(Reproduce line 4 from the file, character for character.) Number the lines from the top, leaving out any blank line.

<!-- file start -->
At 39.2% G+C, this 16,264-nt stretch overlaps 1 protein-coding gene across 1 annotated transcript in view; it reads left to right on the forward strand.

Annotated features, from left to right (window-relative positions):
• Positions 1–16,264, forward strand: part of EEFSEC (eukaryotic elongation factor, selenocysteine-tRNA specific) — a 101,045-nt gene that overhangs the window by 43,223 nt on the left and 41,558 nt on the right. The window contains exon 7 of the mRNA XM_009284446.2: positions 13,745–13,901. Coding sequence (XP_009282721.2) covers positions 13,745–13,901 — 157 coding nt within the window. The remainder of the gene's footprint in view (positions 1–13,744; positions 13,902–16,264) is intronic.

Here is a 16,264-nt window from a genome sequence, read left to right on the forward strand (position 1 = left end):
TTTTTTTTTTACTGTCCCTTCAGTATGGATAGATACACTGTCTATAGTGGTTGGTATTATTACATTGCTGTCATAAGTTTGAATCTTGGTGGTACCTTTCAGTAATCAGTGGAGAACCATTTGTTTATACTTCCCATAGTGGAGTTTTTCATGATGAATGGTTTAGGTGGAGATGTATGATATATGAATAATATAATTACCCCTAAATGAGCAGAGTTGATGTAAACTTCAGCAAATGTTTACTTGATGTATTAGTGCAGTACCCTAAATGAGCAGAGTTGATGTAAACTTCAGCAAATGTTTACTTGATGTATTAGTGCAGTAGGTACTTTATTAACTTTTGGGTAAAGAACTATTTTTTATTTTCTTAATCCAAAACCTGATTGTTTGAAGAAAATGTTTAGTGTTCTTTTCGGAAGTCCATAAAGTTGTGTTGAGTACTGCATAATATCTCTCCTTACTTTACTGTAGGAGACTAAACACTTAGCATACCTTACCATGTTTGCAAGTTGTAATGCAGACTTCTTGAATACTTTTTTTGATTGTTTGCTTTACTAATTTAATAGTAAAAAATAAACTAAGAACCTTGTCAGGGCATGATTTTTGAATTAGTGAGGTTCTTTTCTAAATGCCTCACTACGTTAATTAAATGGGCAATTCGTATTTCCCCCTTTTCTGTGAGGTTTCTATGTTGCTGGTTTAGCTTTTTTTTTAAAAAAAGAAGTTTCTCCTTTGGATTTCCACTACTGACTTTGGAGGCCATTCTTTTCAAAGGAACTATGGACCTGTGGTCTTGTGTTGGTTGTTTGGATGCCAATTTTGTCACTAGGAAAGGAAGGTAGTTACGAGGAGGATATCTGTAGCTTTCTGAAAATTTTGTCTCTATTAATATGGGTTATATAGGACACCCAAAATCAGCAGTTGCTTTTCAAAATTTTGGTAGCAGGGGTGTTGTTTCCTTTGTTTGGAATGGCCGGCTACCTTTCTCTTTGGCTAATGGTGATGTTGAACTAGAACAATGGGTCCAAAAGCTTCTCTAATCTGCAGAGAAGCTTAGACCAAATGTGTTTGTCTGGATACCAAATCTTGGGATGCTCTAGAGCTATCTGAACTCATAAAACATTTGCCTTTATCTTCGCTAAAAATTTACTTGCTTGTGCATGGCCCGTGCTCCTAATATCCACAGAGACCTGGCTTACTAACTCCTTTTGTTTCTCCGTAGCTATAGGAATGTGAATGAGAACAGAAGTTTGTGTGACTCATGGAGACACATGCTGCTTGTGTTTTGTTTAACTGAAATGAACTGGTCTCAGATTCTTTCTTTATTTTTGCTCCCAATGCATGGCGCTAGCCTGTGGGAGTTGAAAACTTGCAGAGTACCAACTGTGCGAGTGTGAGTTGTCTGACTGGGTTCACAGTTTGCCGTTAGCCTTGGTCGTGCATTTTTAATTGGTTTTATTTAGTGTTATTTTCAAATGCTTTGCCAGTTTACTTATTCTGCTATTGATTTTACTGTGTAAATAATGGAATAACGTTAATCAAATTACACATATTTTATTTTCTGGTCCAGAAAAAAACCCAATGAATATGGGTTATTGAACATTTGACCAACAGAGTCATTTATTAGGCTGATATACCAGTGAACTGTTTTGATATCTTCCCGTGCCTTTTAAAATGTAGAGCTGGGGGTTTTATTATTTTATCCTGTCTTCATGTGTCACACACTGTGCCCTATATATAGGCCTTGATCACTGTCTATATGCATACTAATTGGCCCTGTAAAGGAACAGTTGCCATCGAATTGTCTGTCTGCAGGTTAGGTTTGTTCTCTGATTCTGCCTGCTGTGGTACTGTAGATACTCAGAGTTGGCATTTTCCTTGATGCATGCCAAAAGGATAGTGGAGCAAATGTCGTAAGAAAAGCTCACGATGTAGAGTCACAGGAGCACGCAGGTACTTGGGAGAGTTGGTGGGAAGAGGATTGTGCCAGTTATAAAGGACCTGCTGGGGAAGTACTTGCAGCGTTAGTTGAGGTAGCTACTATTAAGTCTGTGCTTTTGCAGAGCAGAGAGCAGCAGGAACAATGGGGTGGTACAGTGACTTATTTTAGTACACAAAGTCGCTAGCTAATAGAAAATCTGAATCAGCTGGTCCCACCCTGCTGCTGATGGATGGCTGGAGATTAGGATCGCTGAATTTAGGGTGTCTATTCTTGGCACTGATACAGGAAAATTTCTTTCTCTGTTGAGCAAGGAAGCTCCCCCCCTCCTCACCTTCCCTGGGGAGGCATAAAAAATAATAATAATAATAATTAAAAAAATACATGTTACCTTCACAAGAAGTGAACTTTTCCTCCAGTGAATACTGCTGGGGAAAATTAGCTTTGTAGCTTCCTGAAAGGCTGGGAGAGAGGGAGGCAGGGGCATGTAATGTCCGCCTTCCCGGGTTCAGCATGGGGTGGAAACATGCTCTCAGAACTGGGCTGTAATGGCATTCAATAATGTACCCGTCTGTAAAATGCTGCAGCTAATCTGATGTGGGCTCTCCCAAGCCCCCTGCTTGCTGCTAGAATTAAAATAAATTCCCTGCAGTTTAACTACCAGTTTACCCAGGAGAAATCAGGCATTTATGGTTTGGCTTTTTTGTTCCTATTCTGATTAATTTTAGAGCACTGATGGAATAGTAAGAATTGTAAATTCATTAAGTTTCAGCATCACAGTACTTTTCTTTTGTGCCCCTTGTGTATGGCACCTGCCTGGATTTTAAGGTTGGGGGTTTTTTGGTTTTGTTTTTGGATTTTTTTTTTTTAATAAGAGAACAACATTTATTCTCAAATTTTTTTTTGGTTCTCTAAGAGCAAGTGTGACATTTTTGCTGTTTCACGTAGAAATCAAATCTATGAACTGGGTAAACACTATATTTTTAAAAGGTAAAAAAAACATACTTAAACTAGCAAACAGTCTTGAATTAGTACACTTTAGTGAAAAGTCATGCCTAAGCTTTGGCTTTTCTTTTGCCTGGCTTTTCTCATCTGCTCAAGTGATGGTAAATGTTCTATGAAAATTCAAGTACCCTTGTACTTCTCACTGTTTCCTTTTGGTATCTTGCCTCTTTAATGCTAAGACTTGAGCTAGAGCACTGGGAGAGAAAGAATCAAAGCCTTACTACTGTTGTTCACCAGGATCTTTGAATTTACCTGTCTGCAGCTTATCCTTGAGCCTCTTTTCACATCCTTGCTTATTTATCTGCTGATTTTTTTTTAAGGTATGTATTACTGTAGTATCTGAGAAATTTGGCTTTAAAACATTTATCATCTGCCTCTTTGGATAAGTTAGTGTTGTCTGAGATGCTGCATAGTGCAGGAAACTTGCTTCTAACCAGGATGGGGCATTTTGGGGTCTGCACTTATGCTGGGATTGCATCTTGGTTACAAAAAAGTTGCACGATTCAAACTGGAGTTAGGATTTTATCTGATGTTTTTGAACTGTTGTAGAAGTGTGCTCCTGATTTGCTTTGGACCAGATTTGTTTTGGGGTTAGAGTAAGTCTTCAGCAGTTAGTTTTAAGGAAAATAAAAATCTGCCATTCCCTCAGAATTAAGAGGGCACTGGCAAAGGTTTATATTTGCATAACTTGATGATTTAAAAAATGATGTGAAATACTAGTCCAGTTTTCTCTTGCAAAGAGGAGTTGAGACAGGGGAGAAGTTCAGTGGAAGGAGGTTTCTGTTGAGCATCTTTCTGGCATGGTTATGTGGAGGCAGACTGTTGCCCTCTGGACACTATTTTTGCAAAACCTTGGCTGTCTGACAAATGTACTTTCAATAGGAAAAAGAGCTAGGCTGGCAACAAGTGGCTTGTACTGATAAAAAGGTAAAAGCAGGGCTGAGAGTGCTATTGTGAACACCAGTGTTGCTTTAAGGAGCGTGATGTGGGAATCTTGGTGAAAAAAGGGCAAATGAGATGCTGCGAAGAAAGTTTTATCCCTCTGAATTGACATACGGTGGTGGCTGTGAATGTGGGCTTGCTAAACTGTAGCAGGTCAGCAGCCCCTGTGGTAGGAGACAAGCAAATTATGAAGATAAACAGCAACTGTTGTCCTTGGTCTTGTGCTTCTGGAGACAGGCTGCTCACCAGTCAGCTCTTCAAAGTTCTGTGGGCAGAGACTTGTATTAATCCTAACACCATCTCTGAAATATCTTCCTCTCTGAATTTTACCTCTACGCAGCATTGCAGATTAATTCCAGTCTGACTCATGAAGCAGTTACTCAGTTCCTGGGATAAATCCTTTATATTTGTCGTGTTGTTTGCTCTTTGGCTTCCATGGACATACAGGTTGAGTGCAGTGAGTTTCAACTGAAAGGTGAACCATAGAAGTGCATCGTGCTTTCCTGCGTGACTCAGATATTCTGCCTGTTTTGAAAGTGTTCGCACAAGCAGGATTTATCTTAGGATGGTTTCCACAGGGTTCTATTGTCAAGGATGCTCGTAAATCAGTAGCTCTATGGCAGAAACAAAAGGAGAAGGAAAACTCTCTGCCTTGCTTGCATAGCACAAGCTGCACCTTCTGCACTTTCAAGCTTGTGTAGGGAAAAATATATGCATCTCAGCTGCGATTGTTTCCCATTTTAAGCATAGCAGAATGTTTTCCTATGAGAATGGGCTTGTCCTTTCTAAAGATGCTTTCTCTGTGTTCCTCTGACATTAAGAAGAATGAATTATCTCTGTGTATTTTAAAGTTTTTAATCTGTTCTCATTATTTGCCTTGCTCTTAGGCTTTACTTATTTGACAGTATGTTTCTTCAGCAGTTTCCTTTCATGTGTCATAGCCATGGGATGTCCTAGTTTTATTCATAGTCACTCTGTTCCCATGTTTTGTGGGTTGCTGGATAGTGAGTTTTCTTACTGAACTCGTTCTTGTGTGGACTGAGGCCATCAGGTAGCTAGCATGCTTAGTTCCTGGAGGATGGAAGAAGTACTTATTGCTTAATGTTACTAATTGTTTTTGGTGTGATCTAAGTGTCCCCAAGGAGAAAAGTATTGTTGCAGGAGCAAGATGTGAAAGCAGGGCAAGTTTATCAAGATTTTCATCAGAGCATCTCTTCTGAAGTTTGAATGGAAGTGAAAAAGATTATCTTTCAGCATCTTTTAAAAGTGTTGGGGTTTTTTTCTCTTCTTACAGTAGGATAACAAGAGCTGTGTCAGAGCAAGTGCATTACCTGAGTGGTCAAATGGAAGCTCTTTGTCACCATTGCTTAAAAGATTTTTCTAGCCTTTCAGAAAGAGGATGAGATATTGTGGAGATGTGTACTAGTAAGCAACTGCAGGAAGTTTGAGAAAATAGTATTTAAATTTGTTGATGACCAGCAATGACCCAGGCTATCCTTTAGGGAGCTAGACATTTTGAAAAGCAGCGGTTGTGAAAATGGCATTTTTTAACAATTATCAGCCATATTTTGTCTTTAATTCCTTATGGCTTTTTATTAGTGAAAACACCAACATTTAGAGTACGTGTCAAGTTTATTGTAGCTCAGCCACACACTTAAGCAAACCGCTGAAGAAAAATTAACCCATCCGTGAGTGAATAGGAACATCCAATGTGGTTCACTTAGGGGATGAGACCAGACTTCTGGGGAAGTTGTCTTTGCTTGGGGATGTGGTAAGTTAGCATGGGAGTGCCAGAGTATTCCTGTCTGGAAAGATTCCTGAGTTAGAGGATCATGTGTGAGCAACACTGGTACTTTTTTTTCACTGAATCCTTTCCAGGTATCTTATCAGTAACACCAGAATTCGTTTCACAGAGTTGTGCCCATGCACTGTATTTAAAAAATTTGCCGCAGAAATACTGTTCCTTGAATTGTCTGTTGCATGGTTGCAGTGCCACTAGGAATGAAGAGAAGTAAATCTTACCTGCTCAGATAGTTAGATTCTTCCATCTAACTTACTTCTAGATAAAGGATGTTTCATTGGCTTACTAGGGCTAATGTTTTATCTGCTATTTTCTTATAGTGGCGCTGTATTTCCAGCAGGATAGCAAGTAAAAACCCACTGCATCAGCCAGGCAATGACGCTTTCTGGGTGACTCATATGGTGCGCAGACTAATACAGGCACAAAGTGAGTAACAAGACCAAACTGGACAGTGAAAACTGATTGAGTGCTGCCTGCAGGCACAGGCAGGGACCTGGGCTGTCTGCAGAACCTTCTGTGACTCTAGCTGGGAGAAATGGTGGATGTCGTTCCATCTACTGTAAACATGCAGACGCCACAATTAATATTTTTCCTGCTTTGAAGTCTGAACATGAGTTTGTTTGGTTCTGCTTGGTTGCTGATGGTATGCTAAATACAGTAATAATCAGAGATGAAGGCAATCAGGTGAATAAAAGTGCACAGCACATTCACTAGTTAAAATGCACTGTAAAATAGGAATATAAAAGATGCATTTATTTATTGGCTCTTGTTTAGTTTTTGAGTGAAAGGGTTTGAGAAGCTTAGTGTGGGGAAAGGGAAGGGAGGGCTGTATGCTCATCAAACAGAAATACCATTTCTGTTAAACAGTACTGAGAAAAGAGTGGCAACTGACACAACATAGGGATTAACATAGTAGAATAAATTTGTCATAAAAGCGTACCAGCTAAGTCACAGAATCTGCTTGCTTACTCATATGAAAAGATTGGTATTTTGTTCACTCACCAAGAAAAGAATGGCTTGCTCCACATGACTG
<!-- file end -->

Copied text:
Here is a 16,264-nt window from a genome sequence, read left to right on the forward strand (position 1 = left end):